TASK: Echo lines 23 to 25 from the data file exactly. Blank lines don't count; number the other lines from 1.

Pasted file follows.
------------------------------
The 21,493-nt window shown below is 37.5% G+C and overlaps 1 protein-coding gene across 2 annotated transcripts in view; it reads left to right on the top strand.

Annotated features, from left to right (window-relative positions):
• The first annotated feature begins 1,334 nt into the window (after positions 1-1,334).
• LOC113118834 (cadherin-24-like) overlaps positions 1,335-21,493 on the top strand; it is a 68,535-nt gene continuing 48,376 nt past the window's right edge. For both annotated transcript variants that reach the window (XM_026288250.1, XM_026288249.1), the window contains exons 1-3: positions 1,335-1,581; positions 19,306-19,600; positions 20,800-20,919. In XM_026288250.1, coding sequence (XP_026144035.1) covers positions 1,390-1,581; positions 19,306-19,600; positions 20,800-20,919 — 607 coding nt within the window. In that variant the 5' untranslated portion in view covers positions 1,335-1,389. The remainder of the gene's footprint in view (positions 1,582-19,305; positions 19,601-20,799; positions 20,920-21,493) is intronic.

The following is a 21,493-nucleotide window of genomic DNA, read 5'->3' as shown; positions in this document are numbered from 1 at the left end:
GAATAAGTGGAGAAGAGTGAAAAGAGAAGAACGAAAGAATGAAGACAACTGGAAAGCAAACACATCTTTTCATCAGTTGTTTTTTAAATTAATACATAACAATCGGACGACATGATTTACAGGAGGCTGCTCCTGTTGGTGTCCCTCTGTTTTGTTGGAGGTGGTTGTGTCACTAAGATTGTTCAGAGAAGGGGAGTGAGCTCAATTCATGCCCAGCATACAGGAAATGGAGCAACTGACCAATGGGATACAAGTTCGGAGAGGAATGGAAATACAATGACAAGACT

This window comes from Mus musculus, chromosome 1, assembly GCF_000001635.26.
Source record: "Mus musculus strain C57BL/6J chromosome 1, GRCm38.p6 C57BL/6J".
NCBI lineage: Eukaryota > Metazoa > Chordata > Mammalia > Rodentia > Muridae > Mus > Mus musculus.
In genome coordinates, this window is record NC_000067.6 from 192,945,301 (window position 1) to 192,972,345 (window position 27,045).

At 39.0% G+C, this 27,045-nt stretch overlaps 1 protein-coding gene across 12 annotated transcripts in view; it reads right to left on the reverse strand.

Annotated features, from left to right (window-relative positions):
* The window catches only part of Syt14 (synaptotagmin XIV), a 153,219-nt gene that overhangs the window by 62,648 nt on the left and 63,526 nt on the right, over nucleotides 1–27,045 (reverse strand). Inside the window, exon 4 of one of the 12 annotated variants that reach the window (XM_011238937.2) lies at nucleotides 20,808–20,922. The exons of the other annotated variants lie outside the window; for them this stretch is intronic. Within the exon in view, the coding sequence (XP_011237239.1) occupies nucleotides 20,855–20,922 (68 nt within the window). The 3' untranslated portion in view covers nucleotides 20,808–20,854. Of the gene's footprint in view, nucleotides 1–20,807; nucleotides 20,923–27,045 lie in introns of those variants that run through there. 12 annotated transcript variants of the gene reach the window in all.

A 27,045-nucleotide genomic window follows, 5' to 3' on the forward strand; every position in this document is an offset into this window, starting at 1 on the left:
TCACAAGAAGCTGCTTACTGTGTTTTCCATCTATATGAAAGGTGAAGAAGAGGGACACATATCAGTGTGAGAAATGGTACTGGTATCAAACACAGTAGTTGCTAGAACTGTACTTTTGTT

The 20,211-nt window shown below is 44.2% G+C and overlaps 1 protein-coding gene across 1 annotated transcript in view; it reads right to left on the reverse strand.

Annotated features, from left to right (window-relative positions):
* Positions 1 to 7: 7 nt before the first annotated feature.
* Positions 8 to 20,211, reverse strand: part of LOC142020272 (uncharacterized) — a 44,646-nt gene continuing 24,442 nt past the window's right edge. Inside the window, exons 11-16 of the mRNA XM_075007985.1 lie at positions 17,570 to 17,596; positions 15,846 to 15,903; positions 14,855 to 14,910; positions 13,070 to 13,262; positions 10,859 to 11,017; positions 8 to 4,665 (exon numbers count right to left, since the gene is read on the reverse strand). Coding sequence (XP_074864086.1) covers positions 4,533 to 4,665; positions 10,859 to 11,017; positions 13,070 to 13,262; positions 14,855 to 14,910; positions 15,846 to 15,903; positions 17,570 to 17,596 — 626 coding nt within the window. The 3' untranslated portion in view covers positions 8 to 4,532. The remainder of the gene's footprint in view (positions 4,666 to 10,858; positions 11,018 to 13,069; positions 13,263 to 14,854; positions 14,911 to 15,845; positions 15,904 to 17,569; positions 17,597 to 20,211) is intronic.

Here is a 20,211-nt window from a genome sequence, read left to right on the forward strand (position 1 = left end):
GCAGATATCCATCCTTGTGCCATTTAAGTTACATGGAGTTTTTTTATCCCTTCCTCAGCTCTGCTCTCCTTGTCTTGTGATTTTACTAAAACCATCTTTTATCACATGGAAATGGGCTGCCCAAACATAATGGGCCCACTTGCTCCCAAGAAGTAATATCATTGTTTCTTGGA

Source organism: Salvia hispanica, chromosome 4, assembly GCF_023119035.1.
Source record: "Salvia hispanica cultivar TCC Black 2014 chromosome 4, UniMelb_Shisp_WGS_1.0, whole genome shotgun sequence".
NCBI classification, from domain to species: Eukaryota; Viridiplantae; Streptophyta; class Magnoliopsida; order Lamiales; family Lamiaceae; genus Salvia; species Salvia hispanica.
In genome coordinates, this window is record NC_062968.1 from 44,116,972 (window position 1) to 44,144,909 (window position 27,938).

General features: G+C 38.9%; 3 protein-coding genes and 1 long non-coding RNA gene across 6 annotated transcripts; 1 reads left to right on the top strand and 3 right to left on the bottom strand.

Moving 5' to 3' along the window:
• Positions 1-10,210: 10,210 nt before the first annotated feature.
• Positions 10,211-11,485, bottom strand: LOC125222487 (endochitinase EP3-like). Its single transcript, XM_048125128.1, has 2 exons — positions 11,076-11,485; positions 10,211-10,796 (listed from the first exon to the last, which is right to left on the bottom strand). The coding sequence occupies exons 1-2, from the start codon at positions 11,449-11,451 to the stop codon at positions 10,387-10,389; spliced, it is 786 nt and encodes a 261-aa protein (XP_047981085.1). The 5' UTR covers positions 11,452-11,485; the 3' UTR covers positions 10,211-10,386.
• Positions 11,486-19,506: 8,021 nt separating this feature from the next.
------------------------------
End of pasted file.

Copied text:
Source record: "Salvia hispanica cultivar TCC Black 2014 chromosome 4, UniMelb_Shisp_WGS_1.0, whole genome shotgun sequence".
NCBI classification, from domain to species: Eukaryota; Viridiplantae; Streptophyta; class Magnoliopsida; order Lamiales; family Lamiaceae; genus Salvia; species Salvia hispanica.
In genome coordinates, this window is record NC_062968.1 from 44,116,972 (window position 1) to 44,144,909 (window position 27,938).